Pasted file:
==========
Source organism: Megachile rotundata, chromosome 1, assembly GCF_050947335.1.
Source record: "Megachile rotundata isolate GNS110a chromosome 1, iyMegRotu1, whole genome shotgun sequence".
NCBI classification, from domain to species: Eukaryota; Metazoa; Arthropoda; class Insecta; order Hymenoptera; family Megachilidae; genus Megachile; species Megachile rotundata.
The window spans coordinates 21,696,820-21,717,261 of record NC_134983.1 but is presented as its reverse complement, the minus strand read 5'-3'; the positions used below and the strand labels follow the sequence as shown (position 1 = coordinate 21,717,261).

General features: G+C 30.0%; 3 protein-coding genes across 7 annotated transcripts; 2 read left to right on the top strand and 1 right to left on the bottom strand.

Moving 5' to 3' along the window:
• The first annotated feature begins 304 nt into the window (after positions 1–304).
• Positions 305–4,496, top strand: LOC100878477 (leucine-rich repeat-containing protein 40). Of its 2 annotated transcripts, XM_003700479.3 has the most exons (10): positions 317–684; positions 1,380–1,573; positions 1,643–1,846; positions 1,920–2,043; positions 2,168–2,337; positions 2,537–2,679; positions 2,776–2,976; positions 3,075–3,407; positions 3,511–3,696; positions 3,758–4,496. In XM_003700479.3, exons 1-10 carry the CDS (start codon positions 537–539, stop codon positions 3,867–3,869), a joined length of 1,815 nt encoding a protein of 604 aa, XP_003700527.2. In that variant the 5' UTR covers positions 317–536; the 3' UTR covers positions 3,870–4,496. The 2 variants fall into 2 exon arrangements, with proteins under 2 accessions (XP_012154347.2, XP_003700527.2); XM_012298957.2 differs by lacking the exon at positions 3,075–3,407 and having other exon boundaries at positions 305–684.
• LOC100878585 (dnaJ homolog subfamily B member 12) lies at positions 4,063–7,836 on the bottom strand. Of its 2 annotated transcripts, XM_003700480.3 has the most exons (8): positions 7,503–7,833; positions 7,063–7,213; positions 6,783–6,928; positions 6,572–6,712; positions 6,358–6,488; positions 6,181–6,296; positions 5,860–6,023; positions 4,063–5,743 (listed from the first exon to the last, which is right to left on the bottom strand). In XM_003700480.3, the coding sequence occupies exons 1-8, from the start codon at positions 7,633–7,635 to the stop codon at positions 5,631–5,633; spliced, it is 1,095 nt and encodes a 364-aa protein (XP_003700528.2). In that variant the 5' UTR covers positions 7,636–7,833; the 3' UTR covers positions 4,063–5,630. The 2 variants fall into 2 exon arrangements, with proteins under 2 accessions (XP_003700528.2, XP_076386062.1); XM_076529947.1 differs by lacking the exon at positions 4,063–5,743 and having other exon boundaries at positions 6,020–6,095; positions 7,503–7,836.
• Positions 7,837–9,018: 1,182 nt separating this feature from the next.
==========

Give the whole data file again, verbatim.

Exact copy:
Source organism: Megachile rotundata, chromosome 1, assembly GCF_050947335.1.
Source record: "Megachile rotundata isolate GNS110a chromosome 1, iyMegRotu1, whole genome shotgun sequence".
NCBI classification, from domain to species: Eukaryota; Metazoa; Arthropoda; class Insecta; order Hymenoptera; family Megachilidae; genus Megachile; species Megachile rotundata.
The window spans coordinates 21,696,820-21,717,261 of record NC_134983.1 but is presented as its reverse complement, the minus strand read 5'-3'; the positions used below and the strand labels follow the sequence as shown (position 1 = coordinate 21,717,261).

General features: G+C 30.0%; 3 protein-coding genes across 7 annotated transcripts; 2 read left to right on the top strand and 1 right to left on the bottom strand.

Moving 5' to 3' along the window:
• The first annotated feature begins 304 nt into the window (after positions 1–304).
• Positions 305–4,496, top strand: LOC100878477 (leucine-rich repeat-containing protein 40). Of its 2 annotated transcripts, XM_003700479.3 has the most exons (10): positions 317–684; positions 1,380–1,573; positions 1,643–1,846; positions 1,920–2,043; positions 2,168–2,337; positions 2,537–2,679; positions 2,776–2,976; positions 3,075–3,407; positions 3,511–3,696; positions 3,758–4,496. In XM_003700479.3, exons 1-10 carry the CDS (start codon positions 537–539, stop codon positions 3,867–3,869), a joined length of 1,815 nt encoding a protein of 604 aa, XP_003700527.2. In that variant the 5' UTR covers positions 317–536; the 3' UTR covers positions 3,870–4,496. The 2 variants fall into 2 exon arrangements, with proteins under 2 accessions (XP_012154347.2, XP_003700527.2); XM_012298957.2 differs by lacking the exon at positions 3,075–3,407 and having other exon boundaries at positions 305–684.
• LOC100878585 (dnaJ homolog subfamily B member 12) lies at positions 4,063–7,836 on the bottom strand. Of its 2 annotated transcripts, XM_003700480.3 has the most exons (8): positions 7,503–7,833; positions 7,063–7,213; positions 6,783–6,928; positions 6,572–6,712; positions 6,358–6,488; positions 6,181–6,296; positions 5,860–6,023; positions 4,063–5,743 (listed from the first exon to the last, which is right to left on the bottom strand). In XM_003700480.3, the coding sequence occupies exons 1-8, from the start codon at positions 7,633–7,635 to the stop codon at positions 5,631–5,633; spliced, it is 1,095 nt and encodes a 364-aa protein (XP_003700528.2). In that variant the 5' UTR covers positions 7,636–7,833; the 3' UTR covers positions 4,063–5,630. The 2 variants fall into 2 exon arrangements, with proteins under 2 accessions (XP_003700528.2, XP_076386062.1); XM_076529947.1 differs by lacking the exon at positions 4,063–5,743 and having other exon boundaries at positions 6,020–6,095; positions 7,503–7,836.
• Positions 7,837–9,018: 1,182 nt separating this feature from the next.